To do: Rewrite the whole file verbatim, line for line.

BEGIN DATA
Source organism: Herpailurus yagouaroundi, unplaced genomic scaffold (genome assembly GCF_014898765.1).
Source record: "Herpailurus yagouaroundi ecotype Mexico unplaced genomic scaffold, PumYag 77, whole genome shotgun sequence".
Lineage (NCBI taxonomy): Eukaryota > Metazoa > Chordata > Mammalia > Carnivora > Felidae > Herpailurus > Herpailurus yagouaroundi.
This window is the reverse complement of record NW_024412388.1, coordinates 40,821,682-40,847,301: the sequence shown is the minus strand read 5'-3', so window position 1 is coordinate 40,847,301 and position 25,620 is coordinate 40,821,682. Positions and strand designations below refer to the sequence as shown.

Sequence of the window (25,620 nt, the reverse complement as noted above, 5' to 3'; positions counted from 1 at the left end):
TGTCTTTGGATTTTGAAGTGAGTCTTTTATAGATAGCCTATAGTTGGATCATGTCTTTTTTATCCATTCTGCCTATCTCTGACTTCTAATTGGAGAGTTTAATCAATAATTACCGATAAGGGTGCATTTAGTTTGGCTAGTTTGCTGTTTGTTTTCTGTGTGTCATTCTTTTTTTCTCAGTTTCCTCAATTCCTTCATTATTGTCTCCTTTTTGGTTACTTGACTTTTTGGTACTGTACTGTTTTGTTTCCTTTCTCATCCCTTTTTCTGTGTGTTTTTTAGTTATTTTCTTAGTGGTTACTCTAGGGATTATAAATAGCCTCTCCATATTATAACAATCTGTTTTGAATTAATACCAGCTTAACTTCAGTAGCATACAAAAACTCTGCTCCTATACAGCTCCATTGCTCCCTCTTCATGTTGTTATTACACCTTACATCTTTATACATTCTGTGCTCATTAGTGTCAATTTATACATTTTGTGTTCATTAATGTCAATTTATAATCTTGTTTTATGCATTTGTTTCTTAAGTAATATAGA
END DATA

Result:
Source organism: Herpailurus yagouaroundi, unplaced genomic scaffold (genome assembly GCF_014898765.1).
Source record: "Herpailurus yagouaroundi ecotype Mexico unplaced genomic scaffold, PumYag 77, whole genome shotgun sequence".
Lineage (NCBI taxonomy): Eukaryota > Metazoa > Chordata > Mammalia > Carnivora > Felidae > Herpailurus > Herpailurus yagouaroundi.
This window is the reverse complement of record NW_024412388.1, coordinates 40,821,682-40,847,301: the sequence shown is the minus strand read 5'-3', so window position 1 is coordinate 40,847,301 and position 25,620 is coordinate 40,821,682. Positions and strand designations below refer to the sequence as shown.

Sequence of the window (25,620 nt, the reverse complement as noted above, 5' to 3'; positions counted from 1 at the left end):
TGTCTTTGGATTTTGAAGTGAGTCTTTTATAGATAGCCTATAGTTGGATCATGTCTTTTTTATCCATTCTGCCTATCTCTGACTTCTAATTGGAGAGTTTAATCAATAATTACCGATAAGGGTGCATTTAGTTTGGCTAGTTTGCTGTTTGTTTTCTGTGTGTCATTCTTTTTTTCTCAGTTTCCTCAATTCCTTCATTATTGTCTCCTTTTTGGTTACTTGACTTTTTGGTACTGTACTGTTTTGTTTCCTTTCTCATCCCTTTTTCTGTGTGTTTTTTAGTTATTTTCTTAGTGGTTACTCTAGGGATTATAAATAGCCTCTCCATATTATAACAATCTGTTTTGAATTAATACCAGCTTAACTTCAGTAGCATACAAAAACTCTGCTCCTATACAGCTCCATTGCTCCCTCTTCATGTTGTTATTACACCTTACATCTTTATACATTCTGTGCTCATTAGTGTCAATTTATACATTTTGTGTTCATTAATGTCAATTTATAATCTTGTTTTATGCATTTGTTTCTTAAGTAATATAGA